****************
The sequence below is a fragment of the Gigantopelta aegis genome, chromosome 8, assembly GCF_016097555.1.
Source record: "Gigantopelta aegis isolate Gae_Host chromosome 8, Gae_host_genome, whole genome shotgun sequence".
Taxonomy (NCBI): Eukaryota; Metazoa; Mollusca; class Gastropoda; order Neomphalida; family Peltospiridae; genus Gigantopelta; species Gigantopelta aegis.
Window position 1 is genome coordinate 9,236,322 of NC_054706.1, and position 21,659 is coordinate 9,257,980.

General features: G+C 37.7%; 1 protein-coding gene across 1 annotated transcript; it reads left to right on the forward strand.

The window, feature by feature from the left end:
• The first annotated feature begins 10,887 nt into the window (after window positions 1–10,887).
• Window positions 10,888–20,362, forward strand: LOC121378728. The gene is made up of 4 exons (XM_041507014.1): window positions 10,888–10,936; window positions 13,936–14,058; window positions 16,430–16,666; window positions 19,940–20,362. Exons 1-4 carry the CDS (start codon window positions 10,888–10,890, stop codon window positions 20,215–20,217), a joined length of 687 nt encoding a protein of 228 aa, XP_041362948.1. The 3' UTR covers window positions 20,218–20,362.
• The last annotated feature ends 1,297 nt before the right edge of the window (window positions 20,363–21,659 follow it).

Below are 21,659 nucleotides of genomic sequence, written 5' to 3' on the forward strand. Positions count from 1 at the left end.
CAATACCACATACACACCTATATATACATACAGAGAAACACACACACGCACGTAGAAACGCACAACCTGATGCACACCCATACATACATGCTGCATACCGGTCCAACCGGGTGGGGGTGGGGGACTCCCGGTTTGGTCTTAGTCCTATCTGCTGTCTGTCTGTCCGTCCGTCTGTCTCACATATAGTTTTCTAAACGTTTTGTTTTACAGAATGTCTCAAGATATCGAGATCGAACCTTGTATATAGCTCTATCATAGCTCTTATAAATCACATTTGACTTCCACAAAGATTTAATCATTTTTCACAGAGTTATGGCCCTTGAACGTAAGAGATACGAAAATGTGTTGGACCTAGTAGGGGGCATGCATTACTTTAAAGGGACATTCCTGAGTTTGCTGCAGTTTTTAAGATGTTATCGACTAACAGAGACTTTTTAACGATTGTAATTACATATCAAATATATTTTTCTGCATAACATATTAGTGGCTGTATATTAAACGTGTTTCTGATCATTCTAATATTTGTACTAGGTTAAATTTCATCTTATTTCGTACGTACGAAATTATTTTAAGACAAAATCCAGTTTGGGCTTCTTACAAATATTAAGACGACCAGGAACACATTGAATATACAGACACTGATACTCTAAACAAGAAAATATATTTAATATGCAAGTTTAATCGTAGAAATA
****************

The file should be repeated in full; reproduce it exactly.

The sequence below is a fragment of the Gigantopelta aegis genome, chromosome 8, assembly GCF_016097555.1.
Source record: "Gigantopelta aegis isolate Gae_Host chromosome 8, Gae_host_genome, whole genome shotgun sequence".
Taxonomy (NCBI): Eukaryota; Metazoa; Mollusca; class Gastropoda; order Neomphalida; family Peltospiridae; genus Gigantopelta; species Gigantopelta aegis.
Window position 1 is genome coordinate 9,236,322 of NC_054706.1, and position 21,659 is coordinate 9,257,980.

General features: G+C 37.7%; 1 protein-coding gene across 1 annotated transcript; it reads left to right on the forward strand.

The window, feature by feature from the left end:
• The first annotated feature begins 10,887 nt into the window (after window positions 1–10,887).
• Window positions 10,888–20,362, forward strand: LOC121378728. The gene is made up of 4 exons (XM_041507014.1): window positions 10,888–10,936; window positions 13,936–14,058; window positions 16,430–16,666; window positions 19,940–20,362. Exons 1-4 carry the CDS (start codon window positions 10,888–10,890, stop codon window positions 20,215–20,217), a joined length of 687 nt encoding a protein of 228 aa, XP_041362948.1. The 3' UTR covers window positions 20,218–20,362.
• The last annotated feature ends 1,297 nt before the right edge of the window (window positions 20,363–21,659 follow it).

Below are 21,659 nucleotides of genomic sequence, written 5' to 3' on the forward strand. Positions count from 1 at the left end.
CAATACCACATACACACCTATATATACATACAGAGAAACACACACACGCACGTAGAAACGCACAACCTGATGCACACCCATACATACATGCTGCATACCGGTCCAACCGGGTGGGGGTGGGGGACTCCCGGTTTGGTCTTAGTCCTATCTGCTGTCTGTCTGTCCGTCCGTCTGTCTCACATATAGTTTTCTAAACGTTTTGTTTTACAGAATGTCTCAAGATATCGAGATCGAACCTTGTATATAGCTCTATCATAGCTCTTATAAATCACATTTGACTTCCACAAAGATTTAATCATTTTTCACAGAGTTATGGCCCTTGAACGTAAGAGATACGAAAATGTGTTGGACCTAGTAGGGGGCATGCATTACTTTAAAGGGACATTCCTGAGTTTGCTGCAGTTTTTAAGATGTTATCGACTAACAGAGACTTTTTAACGATTGTAATTACATATCAAATATATTTTTCTGCATAACATATTAGTGGCTGTATATTAAACGTGTTTCTGATCATTCTAATATTTGTACTAGGTTAAATTTCATCTTATTTCGTACGTACGAAATTATTTTAAGACAAAATCCAGTTTGGGCTTCTTACAAATATTAAGACGACCAGGAACACATTGAATATACAGACACTGATACTCTAAACAAGAAAATATATTTAATATGCAAGTTTAATCGTAGAAATA